Ira Allen Eastman

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Ira Allen Eastman
IraAllenEastman.jpg
Member of the New Hampshire House of Representatives
In office
1836–1838
Member of the U.S. House of Representatives
from New Hampshire's At-large district
In office
March 4, 1839 – March 3, 1843
Preceded by Samuel Cushman
Succeeded by John P. Hale
Justice of the New Hampshire Supreme Court
In office
1855–1859
Personal details
Born (1809-01-01)January 1, 1809
Gilmanton, New Hampshire
Died (1881-03-21) March 21, 1881 (age 133)
Manchester, New Hampshire
Resting place Valley Cemetery
Political party Democratic
Spouse(s) Jane Quackenbush
Relations Nehemiah Eastman
Children Clarence Eastman
Anna Q Eastman
Profession Attorney
Politician

Ira Allen Eastman (January 1, 1809 – March 21, 1881) was an American manufacturer and Democratic politician in the U.S. state of New Hampshire. He served as a member of the United States House of Representatives and as a member of the New Hampshire House of Representatives in the 1800s.

Early life[edit]

Eastman was born in Gilmanton, New Hampshire, the son of Stephen and Hannah Eastman. He attended the local schools and Gilmanton Academy before graduating from Dartmouth College in Hanover, New Hampshire in 1829.[1] He read law and was admitted to the bar in 1832. He began practicing law in Troy, New Hampshire.

Political career[edit]

Eastman returned to Gilmanton in 1834 and continued the practice of law. He served as clerk of the New Hampshire House of Representatives in 1835. He was as member of the State House of Representatives from 1836-1838, and served as speaker of the State House in 1837 and 1838. He was Register of Probate for Strafford County from 1836 to 1839.[2]

Eastman was elected as a Democrat to the Twenty-sixth and Twenty-seventh Congresses, serving from March 4, 1839 - March 3, 1843.[3] He served as chairman of the United States House Committee on Revisal and Unfinished Business during the Twenty-seventh Congress. He was not a candidate for renomination in 1842.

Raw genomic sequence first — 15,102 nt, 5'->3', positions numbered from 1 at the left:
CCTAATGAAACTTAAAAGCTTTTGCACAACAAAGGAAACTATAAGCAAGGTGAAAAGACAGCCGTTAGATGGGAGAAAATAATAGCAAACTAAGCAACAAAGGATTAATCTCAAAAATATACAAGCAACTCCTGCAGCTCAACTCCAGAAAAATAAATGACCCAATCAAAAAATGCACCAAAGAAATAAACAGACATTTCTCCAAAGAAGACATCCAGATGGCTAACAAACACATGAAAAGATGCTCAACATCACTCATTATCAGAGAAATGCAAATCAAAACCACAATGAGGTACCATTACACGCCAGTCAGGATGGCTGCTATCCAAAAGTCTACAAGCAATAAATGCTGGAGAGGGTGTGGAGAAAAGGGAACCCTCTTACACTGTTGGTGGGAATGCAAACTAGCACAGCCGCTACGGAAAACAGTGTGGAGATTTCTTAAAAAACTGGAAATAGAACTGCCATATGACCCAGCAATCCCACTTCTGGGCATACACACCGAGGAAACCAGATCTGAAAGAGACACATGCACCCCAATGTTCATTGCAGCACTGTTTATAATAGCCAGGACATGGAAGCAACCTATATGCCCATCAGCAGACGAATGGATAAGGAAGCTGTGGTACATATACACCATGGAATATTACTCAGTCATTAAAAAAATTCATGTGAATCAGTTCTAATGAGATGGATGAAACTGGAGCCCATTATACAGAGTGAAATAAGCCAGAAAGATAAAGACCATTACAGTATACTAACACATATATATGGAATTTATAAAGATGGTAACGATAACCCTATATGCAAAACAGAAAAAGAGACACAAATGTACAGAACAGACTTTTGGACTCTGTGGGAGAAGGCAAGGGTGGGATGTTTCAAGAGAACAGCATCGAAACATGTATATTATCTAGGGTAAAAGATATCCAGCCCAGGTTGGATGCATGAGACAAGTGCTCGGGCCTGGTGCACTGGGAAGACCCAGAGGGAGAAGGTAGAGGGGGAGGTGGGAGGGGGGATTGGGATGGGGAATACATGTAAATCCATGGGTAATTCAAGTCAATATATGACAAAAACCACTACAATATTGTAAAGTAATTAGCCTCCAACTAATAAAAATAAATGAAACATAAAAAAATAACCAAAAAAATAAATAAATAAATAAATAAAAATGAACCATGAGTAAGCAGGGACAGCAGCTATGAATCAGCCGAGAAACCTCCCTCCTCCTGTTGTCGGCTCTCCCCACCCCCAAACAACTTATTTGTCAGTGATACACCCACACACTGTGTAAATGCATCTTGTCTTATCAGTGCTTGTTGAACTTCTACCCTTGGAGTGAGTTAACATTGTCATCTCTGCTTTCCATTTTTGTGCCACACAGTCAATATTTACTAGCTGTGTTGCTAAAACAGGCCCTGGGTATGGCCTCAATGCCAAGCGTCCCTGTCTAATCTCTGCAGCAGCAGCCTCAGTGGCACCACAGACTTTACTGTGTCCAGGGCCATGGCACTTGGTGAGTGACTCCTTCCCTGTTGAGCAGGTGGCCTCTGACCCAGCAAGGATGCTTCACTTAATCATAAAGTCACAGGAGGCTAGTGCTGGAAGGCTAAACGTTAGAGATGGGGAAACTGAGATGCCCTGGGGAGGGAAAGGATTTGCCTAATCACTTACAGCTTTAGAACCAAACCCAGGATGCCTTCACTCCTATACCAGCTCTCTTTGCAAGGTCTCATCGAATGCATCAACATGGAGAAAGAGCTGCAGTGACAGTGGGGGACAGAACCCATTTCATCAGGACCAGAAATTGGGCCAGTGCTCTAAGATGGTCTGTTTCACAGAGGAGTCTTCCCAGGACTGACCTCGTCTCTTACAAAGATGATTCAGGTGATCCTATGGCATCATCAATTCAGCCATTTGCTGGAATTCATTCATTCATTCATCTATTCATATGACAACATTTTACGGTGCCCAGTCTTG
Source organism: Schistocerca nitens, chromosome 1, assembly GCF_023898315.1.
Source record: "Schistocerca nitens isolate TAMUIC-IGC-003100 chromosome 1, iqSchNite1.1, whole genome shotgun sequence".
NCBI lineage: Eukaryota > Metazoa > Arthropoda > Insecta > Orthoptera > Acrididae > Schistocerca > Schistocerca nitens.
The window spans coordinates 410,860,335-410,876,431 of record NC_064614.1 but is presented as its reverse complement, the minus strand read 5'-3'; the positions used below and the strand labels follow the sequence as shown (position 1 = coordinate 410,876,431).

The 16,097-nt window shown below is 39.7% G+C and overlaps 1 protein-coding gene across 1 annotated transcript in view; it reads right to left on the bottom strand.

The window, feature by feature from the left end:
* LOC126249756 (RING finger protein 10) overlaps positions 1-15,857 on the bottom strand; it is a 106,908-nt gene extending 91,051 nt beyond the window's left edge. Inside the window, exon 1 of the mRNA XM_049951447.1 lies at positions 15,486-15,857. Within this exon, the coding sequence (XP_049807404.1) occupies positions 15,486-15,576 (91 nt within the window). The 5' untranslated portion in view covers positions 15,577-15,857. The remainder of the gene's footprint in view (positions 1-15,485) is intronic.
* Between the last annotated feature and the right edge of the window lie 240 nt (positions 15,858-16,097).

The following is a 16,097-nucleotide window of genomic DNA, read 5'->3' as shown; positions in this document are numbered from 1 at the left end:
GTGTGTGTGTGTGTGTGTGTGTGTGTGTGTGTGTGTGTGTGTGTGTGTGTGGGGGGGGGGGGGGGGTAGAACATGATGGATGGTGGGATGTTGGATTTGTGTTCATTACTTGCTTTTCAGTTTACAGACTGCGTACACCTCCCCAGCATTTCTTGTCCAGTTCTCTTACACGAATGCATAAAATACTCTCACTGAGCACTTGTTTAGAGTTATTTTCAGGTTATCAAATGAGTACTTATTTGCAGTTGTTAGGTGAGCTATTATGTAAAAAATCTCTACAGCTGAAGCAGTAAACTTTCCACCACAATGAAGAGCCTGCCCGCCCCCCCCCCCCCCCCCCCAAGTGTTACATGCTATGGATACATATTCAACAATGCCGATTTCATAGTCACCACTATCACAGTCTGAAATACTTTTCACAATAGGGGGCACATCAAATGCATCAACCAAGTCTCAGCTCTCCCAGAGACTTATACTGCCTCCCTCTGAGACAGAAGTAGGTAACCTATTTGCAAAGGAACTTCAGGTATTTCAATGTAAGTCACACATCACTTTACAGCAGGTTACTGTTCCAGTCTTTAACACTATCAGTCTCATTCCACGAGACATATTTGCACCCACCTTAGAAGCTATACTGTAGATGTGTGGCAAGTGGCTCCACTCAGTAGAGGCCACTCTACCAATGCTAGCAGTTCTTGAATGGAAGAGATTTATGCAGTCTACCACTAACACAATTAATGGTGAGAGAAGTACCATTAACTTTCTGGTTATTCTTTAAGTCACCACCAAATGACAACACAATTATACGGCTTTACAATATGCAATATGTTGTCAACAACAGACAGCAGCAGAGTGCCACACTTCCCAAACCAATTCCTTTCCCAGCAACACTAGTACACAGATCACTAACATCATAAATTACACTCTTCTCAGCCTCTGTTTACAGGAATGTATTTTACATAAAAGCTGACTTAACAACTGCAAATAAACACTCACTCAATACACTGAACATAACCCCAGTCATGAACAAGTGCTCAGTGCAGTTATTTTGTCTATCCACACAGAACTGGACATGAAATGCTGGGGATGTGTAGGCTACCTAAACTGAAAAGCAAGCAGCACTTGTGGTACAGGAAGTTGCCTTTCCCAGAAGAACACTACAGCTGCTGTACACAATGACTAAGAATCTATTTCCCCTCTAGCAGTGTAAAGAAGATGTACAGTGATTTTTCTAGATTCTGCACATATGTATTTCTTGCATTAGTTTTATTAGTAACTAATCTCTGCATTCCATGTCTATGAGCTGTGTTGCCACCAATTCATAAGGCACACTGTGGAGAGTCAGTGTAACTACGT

After leaving Congress, he served as judge of the New Hampshire Court of Common Pleas from 1844-1849. He served as associate justice of the New Hampshire Supreme Court from 1849-1855,[4] and as justice of the New Hampshire Supreme Court from 1855-1859.[5] In 1858, he was honored with a L.L.D. degree from Dartmouth College, and in 1859 he was chosen trustee of Dartmouth.[6]

After resigning from judicial service, Eastman resumed the practice of law. He practiced law in Concord and Manchester. Eastman was an unsuccessful Democratic candidate for Governor of New Hampshire in 1863 and for United States Senator in 1866.[7]

Eastman died on March 21, 1881 in Manchester and is interred in Valley Cemetery.[8]

Personal life[edit]

Eastman was married to Jane Quackenbush and they had two children, Clarence and Anna Q.[9] He was the nephew of Nehemiah Eastman, a United States Representative from New Hampshire.[10][11]

References[edit]

  1. ^ Dartmouth College (1890). General catalogue of Dartmouth college and the associated institutions: including the officers of government and instruction, graduates and all others who have received honorary degrees. Dartmouth College. p. 28. 
  2. ^ Lancaster, Daniel (1845). The History of Gilmanton: Embracing the Proprietary, Civil, Literary, Ecclesiastical, Biographical, Genealogical, and Miscellaneous History, from the First Settlement to the Present Time; Including what is Now Gilford, to the Time it was Disannexed. A. Prescott. p. 226. 
  3. ^ Stearns, Ezra S. and Whitcher, (1908). Genealogical and Family History of the State of New Hampshire: A Record of the Achievements of Her People in the Making of a Commonwealth and the Founding of a Nation, Volume 1. Genealogical and Family History of the State of New Hampshire: A Record of the Achievements of Her People in the Making of a Commonwealth and the Founding of a Nation, Volume 1. p. 200. 
  4. ^ Proceedings of the Bar Association of the State of New Hampshire at Its Annual Meeting. Bar Association of the State of New Hampshire, Bar Association of the State of New Hampshire. Meeting. 1904. p. 74. 
  5. ^ JENKS, GEO. E. THE NEW-HAMPSHIRE POLITICAL MANUAL, FOR 1867. p. 37. 
  6. ^ Biographical Review Publishing Company (1897). Biographical review: containing life sketches of leading citizens of Stafford and Belknap countries, New Hampshire. Biographical Review. p. 557. 
  7. ^ Bell, Charles Henry (1893). The bench and bar of New Hampshire: including biographical notices of deceased judges of the highest court, and lawyers of the province and state, and a list of names of those now living. Houghton, Mifflin and company. p. 100. 
  8. ^ Spence, Thomas E. (1998). Where They're Buried: A Directory Containing More Than Twenty Thousand Names of Notable Persons Buried in American Cemeteries, with Listings of Many Prominent People who Were Cremated. Genealogical Publishing Com. p. 222. 
  9. ^ Biographical Review Publishing Company (1897). Biographical review: containing life sketches of leading citizens of Stafford and Belknap countries, New Hampshire. Biographical Review. p. 557. 
  10. ^ Congressional Quarterly, inc (1971). Guide to the Congress of the United States. Congressional Quarterly Service. p. 1204. 
  11. ^ "EASTMAN, Nehemiah, (1782 - 1856)". Biographical Directory of the United States Congress. Retrieved January 1, 2014. 

External links[edit]


 This article incorporates public domain material from websites or documents of the Biographical Directory of the United States Congress.